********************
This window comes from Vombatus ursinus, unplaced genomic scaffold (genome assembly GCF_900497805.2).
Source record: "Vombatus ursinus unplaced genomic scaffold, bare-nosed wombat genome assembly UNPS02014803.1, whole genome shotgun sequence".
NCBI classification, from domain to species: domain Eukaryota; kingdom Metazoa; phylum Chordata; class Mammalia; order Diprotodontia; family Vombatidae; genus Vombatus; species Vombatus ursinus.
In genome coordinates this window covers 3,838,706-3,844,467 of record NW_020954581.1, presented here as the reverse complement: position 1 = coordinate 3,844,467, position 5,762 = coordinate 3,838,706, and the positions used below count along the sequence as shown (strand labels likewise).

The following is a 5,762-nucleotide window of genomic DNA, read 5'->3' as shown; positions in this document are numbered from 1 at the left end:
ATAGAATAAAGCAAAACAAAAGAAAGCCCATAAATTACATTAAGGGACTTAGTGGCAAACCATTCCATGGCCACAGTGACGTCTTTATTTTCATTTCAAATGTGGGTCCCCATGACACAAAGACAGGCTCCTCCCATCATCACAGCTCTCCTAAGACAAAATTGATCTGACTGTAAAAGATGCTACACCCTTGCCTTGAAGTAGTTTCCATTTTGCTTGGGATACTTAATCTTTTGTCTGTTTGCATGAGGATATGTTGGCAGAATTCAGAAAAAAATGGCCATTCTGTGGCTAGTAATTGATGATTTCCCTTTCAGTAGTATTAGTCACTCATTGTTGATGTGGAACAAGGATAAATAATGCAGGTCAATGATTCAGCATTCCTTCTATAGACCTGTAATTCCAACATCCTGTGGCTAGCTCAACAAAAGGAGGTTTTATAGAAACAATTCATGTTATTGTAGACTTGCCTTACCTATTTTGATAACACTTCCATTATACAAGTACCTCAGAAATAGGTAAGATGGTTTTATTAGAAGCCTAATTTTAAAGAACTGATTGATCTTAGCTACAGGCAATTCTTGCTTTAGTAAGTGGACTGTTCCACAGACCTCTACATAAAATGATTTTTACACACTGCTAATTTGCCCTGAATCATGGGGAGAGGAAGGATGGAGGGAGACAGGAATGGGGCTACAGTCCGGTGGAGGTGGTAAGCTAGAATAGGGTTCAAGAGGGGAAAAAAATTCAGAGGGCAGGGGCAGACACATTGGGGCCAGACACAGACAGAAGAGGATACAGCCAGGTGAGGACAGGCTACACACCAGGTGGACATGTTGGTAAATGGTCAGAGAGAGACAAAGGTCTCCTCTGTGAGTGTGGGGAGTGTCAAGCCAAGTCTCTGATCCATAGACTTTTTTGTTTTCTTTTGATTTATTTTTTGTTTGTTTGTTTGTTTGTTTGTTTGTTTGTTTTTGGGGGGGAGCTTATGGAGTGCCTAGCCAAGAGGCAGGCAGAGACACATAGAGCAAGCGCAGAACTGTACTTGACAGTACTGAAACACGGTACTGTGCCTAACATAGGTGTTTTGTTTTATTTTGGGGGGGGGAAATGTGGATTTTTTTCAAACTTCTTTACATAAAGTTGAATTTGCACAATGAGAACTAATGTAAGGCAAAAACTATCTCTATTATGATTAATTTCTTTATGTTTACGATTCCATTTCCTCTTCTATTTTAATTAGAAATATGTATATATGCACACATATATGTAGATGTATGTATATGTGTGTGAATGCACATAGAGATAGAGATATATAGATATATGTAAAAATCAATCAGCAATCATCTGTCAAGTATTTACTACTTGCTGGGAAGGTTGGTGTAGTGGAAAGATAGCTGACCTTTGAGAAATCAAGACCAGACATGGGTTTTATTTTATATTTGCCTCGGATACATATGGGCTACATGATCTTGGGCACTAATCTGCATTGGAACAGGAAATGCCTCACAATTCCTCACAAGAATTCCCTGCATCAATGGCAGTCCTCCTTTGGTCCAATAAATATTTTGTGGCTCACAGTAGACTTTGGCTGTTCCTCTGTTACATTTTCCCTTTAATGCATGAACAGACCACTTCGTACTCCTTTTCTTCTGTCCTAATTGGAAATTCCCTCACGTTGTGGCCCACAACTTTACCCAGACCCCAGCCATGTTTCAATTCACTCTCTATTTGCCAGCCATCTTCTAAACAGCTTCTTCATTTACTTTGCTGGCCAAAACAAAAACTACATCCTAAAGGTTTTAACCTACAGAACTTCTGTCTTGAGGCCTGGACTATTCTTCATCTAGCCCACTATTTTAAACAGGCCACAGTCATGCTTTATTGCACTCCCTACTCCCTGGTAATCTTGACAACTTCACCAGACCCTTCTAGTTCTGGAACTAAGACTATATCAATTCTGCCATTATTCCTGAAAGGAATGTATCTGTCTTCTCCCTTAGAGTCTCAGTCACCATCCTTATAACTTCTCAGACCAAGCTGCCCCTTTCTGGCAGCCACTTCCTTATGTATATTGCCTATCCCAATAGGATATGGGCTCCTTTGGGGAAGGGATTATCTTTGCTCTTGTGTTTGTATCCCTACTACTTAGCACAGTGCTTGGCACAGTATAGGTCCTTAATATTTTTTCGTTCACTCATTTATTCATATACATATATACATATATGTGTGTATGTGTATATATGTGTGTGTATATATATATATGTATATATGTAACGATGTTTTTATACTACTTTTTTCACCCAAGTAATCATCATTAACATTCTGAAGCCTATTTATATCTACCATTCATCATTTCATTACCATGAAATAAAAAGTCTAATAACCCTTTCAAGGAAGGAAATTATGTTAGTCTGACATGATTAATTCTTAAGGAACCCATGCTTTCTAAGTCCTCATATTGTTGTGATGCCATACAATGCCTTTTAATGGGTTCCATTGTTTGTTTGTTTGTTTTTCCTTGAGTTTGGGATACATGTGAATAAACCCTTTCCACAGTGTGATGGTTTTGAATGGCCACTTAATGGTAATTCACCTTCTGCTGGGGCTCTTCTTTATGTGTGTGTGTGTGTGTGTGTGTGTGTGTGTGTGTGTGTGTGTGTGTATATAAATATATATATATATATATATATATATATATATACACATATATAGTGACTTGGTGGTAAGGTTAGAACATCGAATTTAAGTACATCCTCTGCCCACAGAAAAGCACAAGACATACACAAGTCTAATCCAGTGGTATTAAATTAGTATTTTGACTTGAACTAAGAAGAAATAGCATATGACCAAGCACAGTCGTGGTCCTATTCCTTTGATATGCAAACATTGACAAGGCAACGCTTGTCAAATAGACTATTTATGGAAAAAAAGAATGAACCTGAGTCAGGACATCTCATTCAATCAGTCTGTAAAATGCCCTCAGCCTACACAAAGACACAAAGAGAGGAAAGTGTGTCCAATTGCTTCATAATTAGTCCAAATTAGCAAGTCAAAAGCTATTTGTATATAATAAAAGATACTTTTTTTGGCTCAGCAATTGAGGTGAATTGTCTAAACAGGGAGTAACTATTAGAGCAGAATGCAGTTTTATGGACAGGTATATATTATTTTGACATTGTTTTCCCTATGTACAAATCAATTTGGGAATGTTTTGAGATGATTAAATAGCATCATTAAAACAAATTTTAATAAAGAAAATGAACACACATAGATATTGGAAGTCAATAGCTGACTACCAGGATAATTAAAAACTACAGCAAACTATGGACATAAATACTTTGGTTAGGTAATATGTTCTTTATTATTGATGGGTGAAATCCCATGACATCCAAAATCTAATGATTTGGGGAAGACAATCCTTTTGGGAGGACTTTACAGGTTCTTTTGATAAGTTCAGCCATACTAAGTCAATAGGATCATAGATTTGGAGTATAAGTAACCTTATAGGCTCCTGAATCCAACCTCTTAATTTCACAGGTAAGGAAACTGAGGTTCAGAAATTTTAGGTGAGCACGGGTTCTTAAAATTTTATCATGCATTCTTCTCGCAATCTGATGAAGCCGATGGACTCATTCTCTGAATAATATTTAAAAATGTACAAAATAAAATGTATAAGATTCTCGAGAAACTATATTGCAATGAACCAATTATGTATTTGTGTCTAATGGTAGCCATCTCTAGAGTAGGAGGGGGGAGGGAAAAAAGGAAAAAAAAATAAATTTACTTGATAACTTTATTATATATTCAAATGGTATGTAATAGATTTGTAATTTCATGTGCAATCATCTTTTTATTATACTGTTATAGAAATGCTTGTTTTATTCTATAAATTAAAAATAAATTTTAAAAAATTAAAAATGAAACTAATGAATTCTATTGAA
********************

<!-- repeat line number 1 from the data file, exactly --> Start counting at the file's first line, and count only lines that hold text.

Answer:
This window comes from Vombatus ursinus, unplaced genomic scaffold (genome assembly GCF_900497805.2).